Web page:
Judge Forrester said Bryan was "extremely dangerous" because of his illness and his ability to mask it by appearing calm and co-operative.

The judge said arrangements had been made to take him from the court back to Broadmoor.

Mr Jafferjee told the court: "The case reveals a chilling insight into the mind of a man who has literally developed an appetite for killing.

"The circumstances of this defendant's offending, the inability of experts to detect when he is at his most dangerous, and his settled desire to cannibalise his victims, all combine to make him uniquely dangerous."

Bryan was sent to Rampton special hospital in 1994 after admitting the unlawful killing of 20–year–old shop assistant Nisha Sheth, who was beaten to death with a hammer in 1993.

He was released in June 2001 into the care of a psychiatrist and social worker.

Mr Jafferjee said mental health experts decided Bryan could possibly be returned, under supervision, to more community–based treatment.

Just months before Bryan killed his next two victims, psychiatrists and social workers were remarking that there had been a "continued improvement" in his behaviour.

Mr Jafferjee added: "In February 2000 a planning meeting noted that the defendant's mental state was stable on modest doses of medication.

"The multi–disciplinary team was of the opinion that he presented a risk.

"However, by February 2001 the nursing staff thought he had made considerable progress in regard to his 'behaviour, attitude, maturity, relationships, anger and insight'."

Bryan was transferred from Rampton in June 2001 to the John Howard Centre after a six–month trial leave project agreed by the Home Office.

After applying to a Mental Health Review Tribunal in 2002, he was moved to the Riverside Hostel in north London where he was allowed door keys and could come and go as he pleased.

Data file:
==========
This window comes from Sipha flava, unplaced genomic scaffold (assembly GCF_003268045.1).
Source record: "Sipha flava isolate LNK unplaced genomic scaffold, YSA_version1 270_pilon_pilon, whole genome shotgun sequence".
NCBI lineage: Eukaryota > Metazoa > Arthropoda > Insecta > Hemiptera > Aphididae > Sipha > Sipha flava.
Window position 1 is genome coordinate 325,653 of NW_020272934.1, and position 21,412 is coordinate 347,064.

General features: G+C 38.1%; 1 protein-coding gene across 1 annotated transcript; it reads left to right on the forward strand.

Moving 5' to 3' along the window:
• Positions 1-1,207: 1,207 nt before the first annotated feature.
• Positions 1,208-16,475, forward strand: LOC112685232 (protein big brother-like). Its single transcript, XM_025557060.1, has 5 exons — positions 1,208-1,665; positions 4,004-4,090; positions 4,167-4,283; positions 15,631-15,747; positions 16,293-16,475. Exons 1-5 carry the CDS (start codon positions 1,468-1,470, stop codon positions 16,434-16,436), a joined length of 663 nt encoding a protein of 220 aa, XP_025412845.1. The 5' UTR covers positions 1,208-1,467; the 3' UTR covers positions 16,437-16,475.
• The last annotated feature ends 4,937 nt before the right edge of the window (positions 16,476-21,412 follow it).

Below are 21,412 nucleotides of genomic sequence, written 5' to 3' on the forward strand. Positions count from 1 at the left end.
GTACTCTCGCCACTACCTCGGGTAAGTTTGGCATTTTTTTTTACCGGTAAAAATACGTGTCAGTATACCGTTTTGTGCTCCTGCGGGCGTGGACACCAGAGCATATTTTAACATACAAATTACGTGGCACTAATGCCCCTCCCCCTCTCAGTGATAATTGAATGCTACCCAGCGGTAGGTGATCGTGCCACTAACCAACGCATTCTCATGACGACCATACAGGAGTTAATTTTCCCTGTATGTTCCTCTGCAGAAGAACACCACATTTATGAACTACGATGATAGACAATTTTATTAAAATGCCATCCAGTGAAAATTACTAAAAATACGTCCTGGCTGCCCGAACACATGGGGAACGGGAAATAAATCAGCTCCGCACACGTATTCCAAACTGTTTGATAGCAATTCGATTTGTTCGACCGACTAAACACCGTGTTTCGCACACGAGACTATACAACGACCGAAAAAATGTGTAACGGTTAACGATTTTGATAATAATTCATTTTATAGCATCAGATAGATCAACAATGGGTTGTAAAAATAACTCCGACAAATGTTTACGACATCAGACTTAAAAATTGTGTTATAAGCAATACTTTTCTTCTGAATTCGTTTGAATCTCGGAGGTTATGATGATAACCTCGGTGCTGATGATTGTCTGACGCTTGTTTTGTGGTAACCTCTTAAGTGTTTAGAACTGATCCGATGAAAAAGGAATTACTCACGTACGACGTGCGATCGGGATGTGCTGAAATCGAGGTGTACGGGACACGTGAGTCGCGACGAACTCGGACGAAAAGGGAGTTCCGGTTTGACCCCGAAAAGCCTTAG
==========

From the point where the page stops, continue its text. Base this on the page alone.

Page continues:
Mr Jafferjee said another risk assessment, in September, concluded that Bryan "presented a moderate risk of violence over the next six to 12 months".

"In November 2002 his mental health social worker wrote to the Home Office stating that matters had settled down and there were no further concerns – the defendant seeming to have made a full recovery," said Mr Jafferjee.

"It was thought that he did not present any major risks."

In October 2003 – four months before Bryan would kill again – psychiatrists noted there had been "a continued improvement in his mental state" and discussed plans for a move to independent accommodation.

And in January 2004, just four weeks before Mr Cherry's murder, said counsel, social workers applied for a transfer of Bryan to "low–support accommodation".

Bryan was later transferred to an open psychiatric ward at Newham General Hospital for his safety after allegations that he had indecently assaulted a 16–year–old girl near the hostel.

While there, said counsel, Bryan "appeared to be settled".

"No psychotic symptoms were observed," said Mr Jafferjee, adding: "These expert opinions and observations were to be overwhelmingly confounded in less than 24 hours."